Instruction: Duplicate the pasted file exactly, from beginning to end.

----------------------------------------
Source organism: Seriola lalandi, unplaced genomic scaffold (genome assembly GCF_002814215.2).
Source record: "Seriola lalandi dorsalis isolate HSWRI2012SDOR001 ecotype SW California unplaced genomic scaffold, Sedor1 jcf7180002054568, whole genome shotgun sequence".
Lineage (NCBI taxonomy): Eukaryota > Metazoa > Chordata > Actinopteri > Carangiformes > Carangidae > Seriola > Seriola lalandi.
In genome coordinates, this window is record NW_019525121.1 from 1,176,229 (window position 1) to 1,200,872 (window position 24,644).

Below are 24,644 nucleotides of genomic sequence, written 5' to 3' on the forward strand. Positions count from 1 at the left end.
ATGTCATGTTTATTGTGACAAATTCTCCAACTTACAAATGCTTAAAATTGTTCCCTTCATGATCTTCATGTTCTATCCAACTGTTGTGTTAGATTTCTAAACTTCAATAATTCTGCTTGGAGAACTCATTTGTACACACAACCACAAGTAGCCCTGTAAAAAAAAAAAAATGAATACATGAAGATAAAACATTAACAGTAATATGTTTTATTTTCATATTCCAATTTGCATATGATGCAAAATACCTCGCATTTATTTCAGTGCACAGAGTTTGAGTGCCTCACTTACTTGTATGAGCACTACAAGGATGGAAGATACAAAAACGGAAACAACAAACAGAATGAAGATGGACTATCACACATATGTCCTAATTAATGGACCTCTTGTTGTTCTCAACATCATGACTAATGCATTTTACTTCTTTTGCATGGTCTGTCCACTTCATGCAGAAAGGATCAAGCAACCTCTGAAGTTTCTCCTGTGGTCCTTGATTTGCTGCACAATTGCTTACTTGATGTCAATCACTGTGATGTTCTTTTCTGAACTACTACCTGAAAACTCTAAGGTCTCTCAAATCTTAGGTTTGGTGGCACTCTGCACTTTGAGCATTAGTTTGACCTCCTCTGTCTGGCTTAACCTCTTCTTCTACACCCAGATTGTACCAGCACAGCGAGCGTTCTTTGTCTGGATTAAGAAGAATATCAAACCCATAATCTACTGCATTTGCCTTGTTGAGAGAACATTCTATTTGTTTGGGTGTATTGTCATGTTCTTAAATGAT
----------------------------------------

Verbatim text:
Source organism: Seriola lalandi, unplaced genomic scaffold (genome assembly GCF_002814215.2).
Source record: "Seriola lalandi dorsalis isolate HSWRI2012SDOR001 ecotype SW California unplaced genomic scaffold, Sedor1 jcf7180002054568, whole genome shotgun sequence".
Lineage (NCBI taxonomy): Eukaryota > Metazoa > Chordata > Actinopteri > Carangiformes > Carangidae > Seriola > Seriola lalandi.
In genome coordinates, this window is record NW_019525121.1 from 1,176,229 (window position 1) to 1,200,872 (window position 24,644).

Below are 24,644 nucleotides of genomic sequence, written 5' to 3' on the forward strand. Positions count from 1 at the left end.
ATGTCATGTTTATTGTGACAAATTCTCCAACTTACAAATGCTTAAAATTGTTCCCTTCATGATCTTCATGTTCTATCCAACTGTTGTGTTAGATTTCTAAACTTCAATAATTCTGCTTGGAGAACTCATTTGTACACACAACCACAAGTAGCCCTGTAAAAAAAAAAAAATGAATACATGAAGATAAAACATTAACAGTAATATGTTTTATTTTCATATTCCAATTTGCATATGATGCAAAATACCTCGCATTTATTTCAGTGCACAGAGTTTGAGTGCCTCACTTACTTGTATGAGCACTACAAGGATGGAAGATACAAAAACGGAAACAACAAACAGAATGAAGATGGACTATCACACATATGTCCTAATTAATGGACCTCTTGTTGTTCTCAACATCATGACTAATGCATTTTACTTCTTTTGCATGGTCTGTCCACTTCATGCAGAAAGGATCAAGCAACCTCTGAAGTTTCTCCTGTGGTCCTTGATTTGCTGCACAATTGCTTACTTGATGTCAATCACTGTGATGTTCTTTTCTGAACTACTACCTGAAAACTCTAAGGTCTCTCAAATCTTAGGTTTGGTGGCACTCTGCACTTTGAGCATTAGTTTGACCTCCTCTGTCTGGCTTAACCTCTTCTTCTACACCCAGATTGTACCAGCACAGCGAGCGTTCTTTGTCTGGATTAAGAAGAATATCAAACCCATAATCTACTGCATTTGCCTTGTTGAGAGAACATTCTATTTGTTTGGGTGTATTGTCATGTTCTTAAATGAT